It Can’t Be Fixed with Two Aspirin: Mental Illness in Your Family

A “Brillant Madness” is how actress Patty Duke titled her autobiography in which she describes her life living with Manic Depressive mental health illness.  Otherwise known as Bipolar, manic depressive is one of the most challenging mental health illnesses to live with because you can go from feeling like you can conquer the world to having suicidal thoughts within a 24 hour time period. I know because my spouse and one of my adult children suffers from it.  Recently our adult child stopped taking the medication that has helped keep their emotions in check and left our home without saying a word and ceased all contact with our immediate and extended family.  I have felt compelled to write this article to let other parents who have a similar situation know that they are not alone and to give them hope.

windowMental Illness is not Like Other Illnesses

Mental Illness is an illness, but unlike other medical conditions, you can’t easily talk about it. If you break your bones, get cancer or contract a stomach bug, people feel sorry for you and do whatever they can to help you make it through your trials. But when your mind breaks, all too often you are left to fix it on your own, and many times you prefer this isolated suffering. 

Our adult child was diagnosed at age 18 as bipolar. It initially manifested itself with many sleepless nights which eventually produced extreme fear, paranoia, feelings of helplessness and hallucinations. Luckily at that time, our adult child trusted us and allowed us to transport and admit them to a mental hospital.  They have been hospitalized numerous times over the years since, but there have been blessed periods of stability in which our child has been able to lead a “normal” life graduating from school and holding a job.

Those years of striving to maintain a healthily family life paid off.  Mental health professionals don’t see many patients who live normal lives with family and friends who care about them and are willing to stand by and help them get their emotions back under control. All too often, family and friends of a person with mental illness gradually separate themselves from this person who used to be normal, but for some inexplicable reason, is now unreasonable and perhaps does or says some very odd things on a regular basis.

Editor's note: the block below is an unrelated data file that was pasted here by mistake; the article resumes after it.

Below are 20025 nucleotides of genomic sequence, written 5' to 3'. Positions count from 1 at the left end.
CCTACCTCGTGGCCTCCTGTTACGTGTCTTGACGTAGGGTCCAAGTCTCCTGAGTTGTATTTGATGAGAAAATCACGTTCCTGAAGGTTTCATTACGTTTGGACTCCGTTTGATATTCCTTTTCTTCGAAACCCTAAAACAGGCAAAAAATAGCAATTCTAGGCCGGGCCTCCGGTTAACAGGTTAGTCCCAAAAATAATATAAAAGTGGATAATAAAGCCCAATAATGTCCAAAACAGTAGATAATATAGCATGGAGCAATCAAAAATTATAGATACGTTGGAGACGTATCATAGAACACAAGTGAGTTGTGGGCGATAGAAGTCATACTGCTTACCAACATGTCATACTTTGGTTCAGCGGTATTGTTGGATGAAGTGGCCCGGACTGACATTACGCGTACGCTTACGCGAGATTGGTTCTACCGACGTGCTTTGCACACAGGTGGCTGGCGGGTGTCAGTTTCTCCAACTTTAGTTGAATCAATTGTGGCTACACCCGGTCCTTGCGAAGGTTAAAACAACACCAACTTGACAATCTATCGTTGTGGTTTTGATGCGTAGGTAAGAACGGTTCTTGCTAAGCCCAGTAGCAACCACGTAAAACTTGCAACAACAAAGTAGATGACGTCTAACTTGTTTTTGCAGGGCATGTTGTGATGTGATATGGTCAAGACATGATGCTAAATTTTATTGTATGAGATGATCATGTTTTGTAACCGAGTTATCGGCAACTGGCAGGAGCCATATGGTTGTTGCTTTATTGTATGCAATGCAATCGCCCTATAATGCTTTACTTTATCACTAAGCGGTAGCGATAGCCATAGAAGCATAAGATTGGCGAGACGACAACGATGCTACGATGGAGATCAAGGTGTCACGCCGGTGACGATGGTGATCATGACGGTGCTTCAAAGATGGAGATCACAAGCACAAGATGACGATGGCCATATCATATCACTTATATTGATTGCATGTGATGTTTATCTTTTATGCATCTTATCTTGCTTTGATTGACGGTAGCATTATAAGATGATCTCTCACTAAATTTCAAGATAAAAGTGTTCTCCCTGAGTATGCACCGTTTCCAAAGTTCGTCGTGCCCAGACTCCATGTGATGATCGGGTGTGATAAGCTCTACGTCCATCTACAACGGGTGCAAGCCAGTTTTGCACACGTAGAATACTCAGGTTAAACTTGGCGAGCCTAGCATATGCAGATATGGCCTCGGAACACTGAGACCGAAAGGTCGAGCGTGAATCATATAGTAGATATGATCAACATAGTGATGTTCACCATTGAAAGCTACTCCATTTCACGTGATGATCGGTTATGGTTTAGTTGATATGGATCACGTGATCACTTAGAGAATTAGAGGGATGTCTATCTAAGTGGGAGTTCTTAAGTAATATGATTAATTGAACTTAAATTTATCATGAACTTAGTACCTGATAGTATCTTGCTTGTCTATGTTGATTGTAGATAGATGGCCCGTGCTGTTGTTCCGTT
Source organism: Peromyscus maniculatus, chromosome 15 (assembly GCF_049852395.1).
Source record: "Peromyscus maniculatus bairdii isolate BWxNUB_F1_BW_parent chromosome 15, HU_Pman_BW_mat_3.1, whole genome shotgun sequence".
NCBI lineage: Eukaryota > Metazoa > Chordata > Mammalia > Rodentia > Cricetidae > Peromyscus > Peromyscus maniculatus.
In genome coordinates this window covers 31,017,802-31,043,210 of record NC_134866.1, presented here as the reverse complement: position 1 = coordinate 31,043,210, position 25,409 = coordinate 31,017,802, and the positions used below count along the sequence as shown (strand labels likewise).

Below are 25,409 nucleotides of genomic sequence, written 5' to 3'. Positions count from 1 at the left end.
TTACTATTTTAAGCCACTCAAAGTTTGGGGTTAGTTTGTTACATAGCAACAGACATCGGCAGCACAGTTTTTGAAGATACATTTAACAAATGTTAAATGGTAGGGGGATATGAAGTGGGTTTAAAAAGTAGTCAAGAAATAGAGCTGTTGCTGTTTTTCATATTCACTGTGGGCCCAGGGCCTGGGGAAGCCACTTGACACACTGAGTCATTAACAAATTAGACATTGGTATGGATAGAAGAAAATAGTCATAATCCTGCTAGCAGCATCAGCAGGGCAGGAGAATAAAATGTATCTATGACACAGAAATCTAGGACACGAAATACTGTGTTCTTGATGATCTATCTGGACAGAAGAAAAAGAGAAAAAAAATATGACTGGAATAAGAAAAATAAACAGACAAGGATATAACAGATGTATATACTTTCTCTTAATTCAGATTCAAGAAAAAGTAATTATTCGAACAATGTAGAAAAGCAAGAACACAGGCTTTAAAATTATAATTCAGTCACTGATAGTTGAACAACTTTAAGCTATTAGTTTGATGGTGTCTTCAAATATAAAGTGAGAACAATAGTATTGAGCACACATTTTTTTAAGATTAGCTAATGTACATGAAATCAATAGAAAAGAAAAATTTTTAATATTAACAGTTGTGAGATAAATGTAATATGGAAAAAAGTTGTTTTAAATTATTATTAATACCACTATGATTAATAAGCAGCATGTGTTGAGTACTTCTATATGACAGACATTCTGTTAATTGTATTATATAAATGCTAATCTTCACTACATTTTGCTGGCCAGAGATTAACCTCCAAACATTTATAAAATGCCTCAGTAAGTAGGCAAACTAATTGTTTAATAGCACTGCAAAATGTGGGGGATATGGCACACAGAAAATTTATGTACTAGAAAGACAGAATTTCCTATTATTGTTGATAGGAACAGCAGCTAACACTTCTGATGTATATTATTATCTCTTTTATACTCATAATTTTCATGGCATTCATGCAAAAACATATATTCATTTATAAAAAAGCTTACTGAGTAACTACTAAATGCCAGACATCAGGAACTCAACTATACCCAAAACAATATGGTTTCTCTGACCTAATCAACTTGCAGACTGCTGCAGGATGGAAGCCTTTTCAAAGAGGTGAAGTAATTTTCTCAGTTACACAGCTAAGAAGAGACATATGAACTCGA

Spreading Their Wings log

There comes a time in every young person’s life when they feel an irresistible and very healthy urge to leave the comfort and security of their parent’s home. This is a normal and good thing which should be encouraged and even enabled by parents.  In the case of our child, this natural desire was perverted by their illness. Unknown to my spouse and I, they stopped taking their medication in the midst of a bipolar episode and lied to us about it. We couldn’t figure out why they would sleep all day and not interact with our family and why they abruptly lost their job and were unmotivated to find another.  It wasn’t until they didn’t come home one day and wouldn’t return our repeated phone calls and texts that we pieced together the puzzle and realized that they had taken a few belongings and moved out.


In the midst of this latest bipolar episode, they met another person suffering with mental illness at one of the support groups they attended. This significantly older person befriended our child and apparently started to fill their mind with the idea that they didn’t need medication any more and that their parents did not have their best interest at heart.  Instead they told our child that they would be better off never speaking to us again because we would never understand them and that we only wanted to control every aspect of their life.   Our child believed the ramblings of a person that probably suffers from the same illness that they do.  This person proposed a lifestyle independent of their loving family and paying for everything themselves and living out of their car, and sleeping on the couches of various friends.  Our child choose this life rather than being surrounded by a loving family.